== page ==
She has served in various positions with the Skule™ Archives and Gradball, acted as a Class Representative, Student Ambassador and much more. Today, Eng is the Engineering Society’s Mental Wellness Director. She and her team plan events and share advice on social media to promote mental well-being among all students.
While her daily schedule varies, Eng finds she works best when she has a regular routine. Even if she doesn’t have an early class, she finds that her 20-minute walk to and from campus is a great way to begin and end her day.
Between classes, she usually spends time in the computer lab with friends where they can work on problem sets, lab work or study for an upcoming quiz. “If it’s a three- or four-hour break, we might go skating or visit Hart House gym. Occasionally, I’ll have some meetings with faculty, a professor, or a club team meeting during these breaks.”
Her evenings are spent studying, doing homework or attending club meetings and events or going to the gym. “I have found exercise to be a great de-stressor for me. I try to plan ahead and make time to go for an hour at least twice a week.”
When asked how students can improve their mental health, Eng offered some candid advice. “Get to know yourself and forgive yourself. The best self-care is what works for you. It took me a while of testing out how I like to study, how I like to de-stress, and I’m still finding what does and doesn’t work.”
The Graduate Student
Currently in the second year of his PhD studies in the Institute of Biomaterials & Biomedical Engineering, Chaim Katz completed both his undergraduate and master’s degrees at U of T Engineering. “I research memory formation and its correlation to ongoing electrical activity in the brain,” he says.
For Katz, enjoying and finding meaning in his work is important to his mental health, and makes spending long hours in the lab a lot easier. “As a lab group, we collaborate and participate in outreach initiatives that directly connect us to those our research is intended to support – the epilepsy community,” he says.
Katz’s lab environment allows him the flexibility to manage his own schedule. While each day brings different responsibilities and challenges, he finds the packed schedule keeps him motivated and allows him to switch mindsets so that he is not always focused on one project. “At night, or at least on Saturdays, I try to carve out some time with my wife, family and friends to ensure I am not solely engulfed in my work,” he says.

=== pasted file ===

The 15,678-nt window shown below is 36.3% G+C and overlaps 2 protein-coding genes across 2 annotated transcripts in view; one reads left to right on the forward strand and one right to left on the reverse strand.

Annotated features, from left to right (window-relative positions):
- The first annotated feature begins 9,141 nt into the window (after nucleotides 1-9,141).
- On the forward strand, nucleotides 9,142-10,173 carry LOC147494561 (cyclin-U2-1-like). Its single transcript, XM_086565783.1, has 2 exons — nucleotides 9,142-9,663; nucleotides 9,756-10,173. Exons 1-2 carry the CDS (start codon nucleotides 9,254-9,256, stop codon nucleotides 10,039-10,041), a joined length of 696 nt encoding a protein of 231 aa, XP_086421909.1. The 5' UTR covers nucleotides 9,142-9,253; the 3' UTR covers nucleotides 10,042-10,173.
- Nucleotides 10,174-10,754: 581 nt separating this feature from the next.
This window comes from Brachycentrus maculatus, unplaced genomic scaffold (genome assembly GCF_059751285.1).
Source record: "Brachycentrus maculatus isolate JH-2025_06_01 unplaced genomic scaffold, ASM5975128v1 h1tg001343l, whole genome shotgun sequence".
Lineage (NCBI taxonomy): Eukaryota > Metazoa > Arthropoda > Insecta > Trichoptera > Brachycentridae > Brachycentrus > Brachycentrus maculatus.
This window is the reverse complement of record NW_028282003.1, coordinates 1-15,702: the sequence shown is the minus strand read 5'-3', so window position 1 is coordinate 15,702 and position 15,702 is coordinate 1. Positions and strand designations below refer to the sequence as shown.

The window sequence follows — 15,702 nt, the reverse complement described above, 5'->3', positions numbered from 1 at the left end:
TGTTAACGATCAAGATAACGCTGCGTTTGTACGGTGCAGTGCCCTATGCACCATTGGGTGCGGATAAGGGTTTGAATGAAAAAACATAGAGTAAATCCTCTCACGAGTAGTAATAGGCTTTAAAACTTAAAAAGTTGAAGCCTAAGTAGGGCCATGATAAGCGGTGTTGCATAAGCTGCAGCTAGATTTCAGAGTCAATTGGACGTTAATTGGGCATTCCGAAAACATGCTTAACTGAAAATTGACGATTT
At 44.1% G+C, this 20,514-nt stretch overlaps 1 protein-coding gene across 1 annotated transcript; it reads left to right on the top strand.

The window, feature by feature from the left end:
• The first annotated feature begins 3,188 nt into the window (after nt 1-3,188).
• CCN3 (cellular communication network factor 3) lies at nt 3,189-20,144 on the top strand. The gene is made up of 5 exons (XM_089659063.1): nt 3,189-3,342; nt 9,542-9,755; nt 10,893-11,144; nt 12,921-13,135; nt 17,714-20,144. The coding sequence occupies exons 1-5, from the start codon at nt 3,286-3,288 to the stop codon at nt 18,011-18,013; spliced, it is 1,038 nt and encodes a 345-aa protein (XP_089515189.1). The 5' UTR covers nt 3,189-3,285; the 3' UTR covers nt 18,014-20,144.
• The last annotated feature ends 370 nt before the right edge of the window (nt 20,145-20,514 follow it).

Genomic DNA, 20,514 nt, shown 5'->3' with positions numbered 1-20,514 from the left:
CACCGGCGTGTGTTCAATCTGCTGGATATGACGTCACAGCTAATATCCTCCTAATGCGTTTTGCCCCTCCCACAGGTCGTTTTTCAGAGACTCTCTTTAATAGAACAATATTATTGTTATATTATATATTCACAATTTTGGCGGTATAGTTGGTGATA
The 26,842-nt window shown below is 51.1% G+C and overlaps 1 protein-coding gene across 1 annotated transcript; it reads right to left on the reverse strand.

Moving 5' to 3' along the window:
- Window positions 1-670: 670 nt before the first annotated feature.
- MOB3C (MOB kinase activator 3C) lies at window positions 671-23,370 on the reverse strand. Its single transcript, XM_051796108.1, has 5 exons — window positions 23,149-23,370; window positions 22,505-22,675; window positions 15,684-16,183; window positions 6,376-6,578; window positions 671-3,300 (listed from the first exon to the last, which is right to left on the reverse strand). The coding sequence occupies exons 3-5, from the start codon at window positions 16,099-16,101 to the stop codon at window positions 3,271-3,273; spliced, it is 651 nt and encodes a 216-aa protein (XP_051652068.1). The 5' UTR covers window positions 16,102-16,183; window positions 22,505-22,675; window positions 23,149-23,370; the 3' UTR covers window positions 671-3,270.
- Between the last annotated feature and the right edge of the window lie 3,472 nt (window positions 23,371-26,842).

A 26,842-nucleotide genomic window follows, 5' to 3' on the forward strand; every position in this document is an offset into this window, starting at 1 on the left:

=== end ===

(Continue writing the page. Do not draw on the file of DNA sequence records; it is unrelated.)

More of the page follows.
A co-founding member of the Graduate Engineering Council of Students (GECoS) and a member of the Biomedical Engineering Students Association, Katz maintains work-life balance through physical activities like floor hockey and inner tube water polo, but he also leaves room to spend quality time with friends and family. Katz notes that being involved in sports keeps him healthy and active while giving him an energy boost to be more productive in his research. Living downtown means he can bike to the lab, giving him some physical activity every morning.
“The importance of my extracurriculars and life outside of my research cannot be understated,” says Katz. His commitments and involvement encourages him to be especially efficient with his time.
During his undergraduate degree, Katz focused on fulfilling the requirements of structured courses. “My responsibilities included being a good student and assisting other students maintain work-life balance through my work as a residence advisor,” he says.
Now, as a graduate student, he thinks more about fostering a graduate community where everyone can learn and grow together from their experiences. “In graduate school, sometimes you feel more alone since you are solely responsible for your unstructured project and its outcomes, and sometimes you are left to your own devices to succeed. However, you always need to remember that you are surrounded by a community that understands what you’re going through. You are not alone.”
“There is no ‘one-size-fits-all’ in life. There will be challenging, late nights. But dedicated time for extracurriculars — regardless how you choose to spend that time — is critical to a healthy and balanced life.”
Support and Resources for U of T Engineering Students
Engineering students seeking support for academic or financial concerns should visit the Registrar’s Office in the Galbraith Building (GB157).
Visit the Skule™ Mental Health and Wellness page for information on upcoming events and initiatives organized by engineering students for engineering students.
Students also have access to Good 2 Talk (1-866-925-5454). This is a free service for post-secondary students in Ontario, and it is available 24 hours a day, 7 days a week. Good 2 Talk is a free, confidential helpline providing counselling and referrals. Good 2 Talk is staffed by trained therapist and counsellors.
For students wanting to speak with someone after hours, there are Crisis Workers available at the Gerstein Centre 24/7 (416-929-5200). There is also a Distress Centre available at 416-408-HELP (4357). The Center for Addiction and Mental Health is also open 24/7 at 250 College Street. (Map)